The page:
Delivery companies fined $41K for firing pregnant woman who asked to avoid heavy lifting

Delivery companies fined $41K for firing pregnant woman who asked to avoid heavy lifting
Text messages between employee Sarai Alhasawi and Colmar and DB Delivery Operations Director Denise Brown. (Washington Attorney General's Office)

OLYMPIA, Wash. — Two delivery companies and an owner have been ordered by a Tacoma judge to pay more than $41,000 in penalties for firing a pregnant employee immediately after she asked if she could avoid taking heavy items on her route.

The judge’s decision came in the first case brought to trial by the Washington Attorney General Bob Ferguson’s Office under the 2017 Healthy Starts Act, which ensures that pregnant employees have the right to reasonable accommodations in the workplace.

The case involved Sarai Alhasawi, who began working for Colmar and DB Delivery in November 2016. On January 24, 2018, she texted Operations Director Denise Brown to ask if she could avoid taking heavy items on the next day’s route.

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When asked why, Alhasawi said her doctor said she needed to be careful and not lift heavy items during the first stage of her pregnancy.

Brown then asked her to drop off her work van because she was giving her entire route to someone else. When Alhasawi asked why, Brown said it was because she could no longer lift 150-pound items as required.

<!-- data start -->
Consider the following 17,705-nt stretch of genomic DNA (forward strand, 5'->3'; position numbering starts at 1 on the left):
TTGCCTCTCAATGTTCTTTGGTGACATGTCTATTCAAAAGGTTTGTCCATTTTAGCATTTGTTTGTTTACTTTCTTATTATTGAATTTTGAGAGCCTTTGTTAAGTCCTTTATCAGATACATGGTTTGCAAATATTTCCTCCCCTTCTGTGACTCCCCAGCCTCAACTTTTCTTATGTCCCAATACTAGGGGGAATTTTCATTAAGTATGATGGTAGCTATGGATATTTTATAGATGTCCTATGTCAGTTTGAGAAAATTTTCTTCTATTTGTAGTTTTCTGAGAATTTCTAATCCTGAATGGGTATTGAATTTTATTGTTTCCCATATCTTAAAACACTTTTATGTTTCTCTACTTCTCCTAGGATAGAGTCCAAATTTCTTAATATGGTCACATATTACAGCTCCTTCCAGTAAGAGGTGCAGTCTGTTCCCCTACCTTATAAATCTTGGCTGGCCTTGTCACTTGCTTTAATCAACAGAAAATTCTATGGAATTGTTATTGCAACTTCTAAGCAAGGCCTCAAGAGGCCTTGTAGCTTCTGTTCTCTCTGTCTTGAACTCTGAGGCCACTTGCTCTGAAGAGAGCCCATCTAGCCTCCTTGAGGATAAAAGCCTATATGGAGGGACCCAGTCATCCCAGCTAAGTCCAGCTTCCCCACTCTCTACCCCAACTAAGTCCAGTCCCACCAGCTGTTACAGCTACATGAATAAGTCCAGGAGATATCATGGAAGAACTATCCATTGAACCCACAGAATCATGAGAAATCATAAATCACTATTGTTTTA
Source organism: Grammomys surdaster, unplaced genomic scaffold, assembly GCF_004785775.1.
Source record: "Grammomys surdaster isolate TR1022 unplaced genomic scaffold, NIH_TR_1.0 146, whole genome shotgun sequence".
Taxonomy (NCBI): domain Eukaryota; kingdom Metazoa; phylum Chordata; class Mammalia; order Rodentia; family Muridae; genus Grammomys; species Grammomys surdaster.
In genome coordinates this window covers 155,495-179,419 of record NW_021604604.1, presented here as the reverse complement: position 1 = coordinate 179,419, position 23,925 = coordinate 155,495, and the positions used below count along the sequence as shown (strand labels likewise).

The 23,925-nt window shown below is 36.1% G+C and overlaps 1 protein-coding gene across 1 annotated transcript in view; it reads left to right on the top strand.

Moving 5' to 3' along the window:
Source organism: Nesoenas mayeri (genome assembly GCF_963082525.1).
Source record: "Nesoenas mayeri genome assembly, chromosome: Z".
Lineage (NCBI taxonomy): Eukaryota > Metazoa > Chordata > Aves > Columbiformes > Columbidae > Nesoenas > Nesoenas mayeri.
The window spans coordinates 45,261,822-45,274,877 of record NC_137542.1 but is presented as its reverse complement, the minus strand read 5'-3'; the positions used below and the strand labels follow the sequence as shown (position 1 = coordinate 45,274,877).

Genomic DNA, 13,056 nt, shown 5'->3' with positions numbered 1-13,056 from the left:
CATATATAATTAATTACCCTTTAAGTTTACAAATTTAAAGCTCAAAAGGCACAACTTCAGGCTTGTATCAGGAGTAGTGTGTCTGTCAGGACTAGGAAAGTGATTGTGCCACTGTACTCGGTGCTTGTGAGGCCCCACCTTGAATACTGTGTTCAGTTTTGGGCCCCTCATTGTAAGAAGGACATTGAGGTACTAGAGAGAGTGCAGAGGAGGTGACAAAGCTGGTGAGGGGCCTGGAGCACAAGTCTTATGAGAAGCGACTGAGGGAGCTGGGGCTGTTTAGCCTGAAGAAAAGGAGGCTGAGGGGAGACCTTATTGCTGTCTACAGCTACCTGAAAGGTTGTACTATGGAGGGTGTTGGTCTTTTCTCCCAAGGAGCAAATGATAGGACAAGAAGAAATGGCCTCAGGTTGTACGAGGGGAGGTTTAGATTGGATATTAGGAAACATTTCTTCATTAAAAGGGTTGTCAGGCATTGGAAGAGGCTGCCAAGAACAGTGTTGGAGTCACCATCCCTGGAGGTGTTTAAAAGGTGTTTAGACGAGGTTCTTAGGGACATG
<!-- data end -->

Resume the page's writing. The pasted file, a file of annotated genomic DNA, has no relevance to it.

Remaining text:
“I was going to have to let you go anyhow,” a text from Brown said. Brown later texted that other pregnant employees had worked their routes without asking for accommodations, then told Alhasawi none of that mattered “because you’re no longer employed with us.”

When Alhasawi asked another manager for help, he said he couldn’t because Brown made the decisions. He suggested that she talk to owner Collin Heacox.

Though Alhasawi said she called and texted Heacox repeatedly, she never heard back.

According to the Attorney General’s Office, Alhasawi was the sole earner for her family. After she was fired, she, her husband and her child were forced to move in with relatives across the state.

Under the law, employers must provide accommodations for pregnant employees, including:

  • Providing more frequent, longer or flexible restroom breaks;
  • Changing a no-food-or-drink policy;
  • Allowing more frequent sitting; and
  • Limiting lifting to 17 pounds or less.

Employees can ask for other accommodations such as “job or schedule restructuring, reassignment to a vacant position, modifications to an employee’s equipment or work station, providing assistance with manual labor, transfers to less dangerous or physical work, scheduling flexibility for prenatal visits, extra break time to express breast milk or other reasonable accommodations on a case-by-case basis,” Ferguson’s office said.

Pierce County Superior Court Judge Stanley Rumbaugh found Colmar and DB Delivery violated the law when the manager fired Alhasawi and ordered the companies and owner Heacox to pay $41,672.36 to Alhasawi - $16,069 for back wages, $470.36 for moving expenses, $133 for storage costs and $25,000 for emotional distress.

“A pregnant employee does not have to choose between her job and her health,” Ferguson said. “This ruling communicates to employers around the state that my office will ensure pregnant employees are protected.”